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Shigella causes morbidity and mortality worldwide, primarily affecting young children living in low-resource settings. It is also of great concern due to increasing antibiotic resistance, and is a priority organism for the World Health Organization. A Shigella vaccine would decrease the morbidity and mortality associated with shigellosis, improve child health, and decrease the need for antibiotics. Controlled human infection models (CHIMs) are useful tools in vaccine evaluation for early up- or down-selection of vaccine candidates and potentially useful in support of licensure. Over time, the methods employed in these models have become more uniform across sites performing CHIM trials, although some differences in conduct persist. In November 2017, a Shigella CHIM workshop was convened in Washington, District of Columbia. Investigators met to discuss multiple aspects of these studies, including study procedures, clinical and immunological endpoints, and shared experiences. This article serves as a uniform procedure by which to conduct Shigella CHIM studies.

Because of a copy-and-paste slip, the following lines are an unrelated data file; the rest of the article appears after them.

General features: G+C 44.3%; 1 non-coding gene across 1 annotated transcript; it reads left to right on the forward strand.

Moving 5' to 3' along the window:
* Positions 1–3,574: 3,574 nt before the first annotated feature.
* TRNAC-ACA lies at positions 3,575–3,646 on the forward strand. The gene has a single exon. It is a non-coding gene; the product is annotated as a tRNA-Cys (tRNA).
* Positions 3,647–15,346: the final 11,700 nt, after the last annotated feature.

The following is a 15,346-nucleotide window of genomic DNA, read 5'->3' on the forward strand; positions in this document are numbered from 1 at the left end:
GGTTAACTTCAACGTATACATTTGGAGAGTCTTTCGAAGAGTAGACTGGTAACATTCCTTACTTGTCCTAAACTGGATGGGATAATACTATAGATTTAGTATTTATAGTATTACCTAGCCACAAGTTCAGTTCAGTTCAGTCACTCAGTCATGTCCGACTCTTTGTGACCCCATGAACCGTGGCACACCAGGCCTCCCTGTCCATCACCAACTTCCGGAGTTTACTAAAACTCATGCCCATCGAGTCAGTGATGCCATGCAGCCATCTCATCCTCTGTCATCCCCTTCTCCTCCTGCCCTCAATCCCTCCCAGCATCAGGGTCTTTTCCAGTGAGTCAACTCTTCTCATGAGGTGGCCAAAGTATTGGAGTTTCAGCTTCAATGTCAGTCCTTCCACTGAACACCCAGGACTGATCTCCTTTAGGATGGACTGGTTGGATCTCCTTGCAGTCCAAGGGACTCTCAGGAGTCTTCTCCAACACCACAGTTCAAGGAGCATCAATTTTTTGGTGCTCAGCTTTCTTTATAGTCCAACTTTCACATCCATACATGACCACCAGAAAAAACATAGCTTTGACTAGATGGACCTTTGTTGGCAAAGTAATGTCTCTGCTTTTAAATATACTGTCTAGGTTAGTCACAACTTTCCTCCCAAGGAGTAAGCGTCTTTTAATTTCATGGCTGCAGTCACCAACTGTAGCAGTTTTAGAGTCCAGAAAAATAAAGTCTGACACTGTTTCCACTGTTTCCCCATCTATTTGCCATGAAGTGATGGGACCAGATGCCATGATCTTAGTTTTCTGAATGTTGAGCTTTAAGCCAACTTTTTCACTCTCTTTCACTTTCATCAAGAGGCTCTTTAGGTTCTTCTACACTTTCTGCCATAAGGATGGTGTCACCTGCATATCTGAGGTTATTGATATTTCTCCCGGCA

Original publication

DOI

10.1093/cid/ciz892

Type

Journal article

Journal

Clinical infectious diseases : an official publication of the Infectious Diseases Society of America

Publication Date

12/2019

Volume

69

Pages

S580 - S590

Addresses

Center for Immunization Research, Department of International Health, Johns Hopkins Bloomberg School of Public Health, Baltimore, Maryland.